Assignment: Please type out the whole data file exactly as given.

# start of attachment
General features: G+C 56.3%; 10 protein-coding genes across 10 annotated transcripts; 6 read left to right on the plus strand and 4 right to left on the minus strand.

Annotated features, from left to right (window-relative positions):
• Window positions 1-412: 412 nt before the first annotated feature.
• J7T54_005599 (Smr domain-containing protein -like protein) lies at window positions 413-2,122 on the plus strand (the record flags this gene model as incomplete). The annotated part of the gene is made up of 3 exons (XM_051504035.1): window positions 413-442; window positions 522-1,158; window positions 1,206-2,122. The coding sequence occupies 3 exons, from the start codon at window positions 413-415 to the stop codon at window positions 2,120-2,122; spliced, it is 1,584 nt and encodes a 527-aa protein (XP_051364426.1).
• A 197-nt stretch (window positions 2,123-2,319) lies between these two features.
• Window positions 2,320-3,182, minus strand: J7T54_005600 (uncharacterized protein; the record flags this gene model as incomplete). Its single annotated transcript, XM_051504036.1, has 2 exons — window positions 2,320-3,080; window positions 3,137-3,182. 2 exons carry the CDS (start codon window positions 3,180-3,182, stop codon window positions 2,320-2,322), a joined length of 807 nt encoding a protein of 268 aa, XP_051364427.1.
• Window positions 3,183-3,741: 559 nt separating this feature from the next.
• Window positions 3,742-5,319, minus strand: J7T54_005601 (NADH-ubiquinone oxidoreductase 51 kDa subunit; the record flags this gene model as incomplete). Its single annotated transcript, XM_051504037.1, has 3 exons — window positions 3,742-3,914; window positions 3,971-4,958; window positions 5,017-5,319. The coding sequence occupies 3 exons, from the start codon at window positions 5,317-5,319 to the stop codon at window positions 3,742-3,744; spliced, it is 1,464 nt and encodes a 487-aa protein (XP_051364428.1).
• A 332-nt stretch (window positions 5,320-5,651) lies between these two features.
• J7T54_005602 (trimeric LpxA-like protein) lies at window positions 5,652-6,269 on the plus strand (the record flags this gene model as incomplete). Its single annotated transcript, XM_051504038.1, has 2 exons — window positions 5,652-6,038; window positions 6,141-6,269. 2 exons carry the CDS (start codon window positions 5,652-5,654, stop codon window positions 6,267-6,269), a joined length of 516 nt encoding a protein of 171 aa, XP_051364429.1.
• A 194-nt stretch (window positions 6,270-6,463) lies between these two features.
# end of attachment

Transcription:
General features: G+C 56.3%; 10 protein-coding genes across 10 annotated transcripts; 6 read left to right on the plus strand and 4 right to left on the minus strand.

Annotated features, from left to right (window-relative positions):
• Window positions 1-412: 412 nt before the first annotated feature.
• J7T54_005599 (Smr domain-containing protein -like protein) lies at window positions 413-2,122 on the plus strand (the record flags this gene model as incomplete). The annotated part of the gene is made up of 3 exons (XM_051504035.1): window positions 413-442; window positions 522-1,158; window positions 1,206-2,122. The coding sequence occupies 3 exons, from the start codon at window positions 413-415 to the stop codon at window positions 2,120-2,122; spliced, it is 1,584 nt and encodes a 527-aa protein (XP_051364426.1).
• A 197-nt stretch (window positions 2,123-2,319) lies between these two features.
• Window positions 2,320-3,182, minus strand: J7T54_005600 (uncharacterized protein; the record flags this gene model as incomplete). Its single annotated transcript, XM_051504036.1, has 2 exons — window positions 2,320-3,080; window positions 3,137-3,182. 2 exons carry the CDS (start codon window positions 3,180-3,182, stop codon window positions 2,320-2,322), a joined length of 807 nt encoding a protein of 268 aa, XP_051364427.1.
• Window positions 3,183-3,741: 559 nt separating this feature from the next.
• Window positions 3,742-5,319, minus strand: J7T54_005601 (NADH-ubiquinone oxidoreductase 51 kDa subunit; the record flags this gene model as incomplete). Its single annotated transcript, XM_051504037.1, has 3 exons — window positions 3,742-3,914; window positions 3,971-4,958; window positions 5,017-5,319. The coding sequence occupies 3 exons, from the start codon at window positions 5,317-5,319 to the stop codon at window positions 3,742-3,744; spliced, it is 1,464 nt and encodes a 487-aa protein (XP_051364428.1).
• A 332-nt stretch (window positions 5,320-5,651) lies between these two features.
• J7T54_005602 (trimeric LpxA-like protein) lies at window positions 5,652-6,269 on the plus strand (the record flags this gene model as incomplete). Its single annotated transcript, XM_051504038.1, has 2 exons — window positions 5,652-6,038; window positions 6,141-6,269. 2 exons carry the CDS (start codon window positions 5,652-5,654, stop codon window positions 6,267-6,269), a joined length of 516 nt encoding a protein of 171 aa, XP_051364429.1.
• A 194-nt stretch (window positions 6,270-6,463) lies between these two features.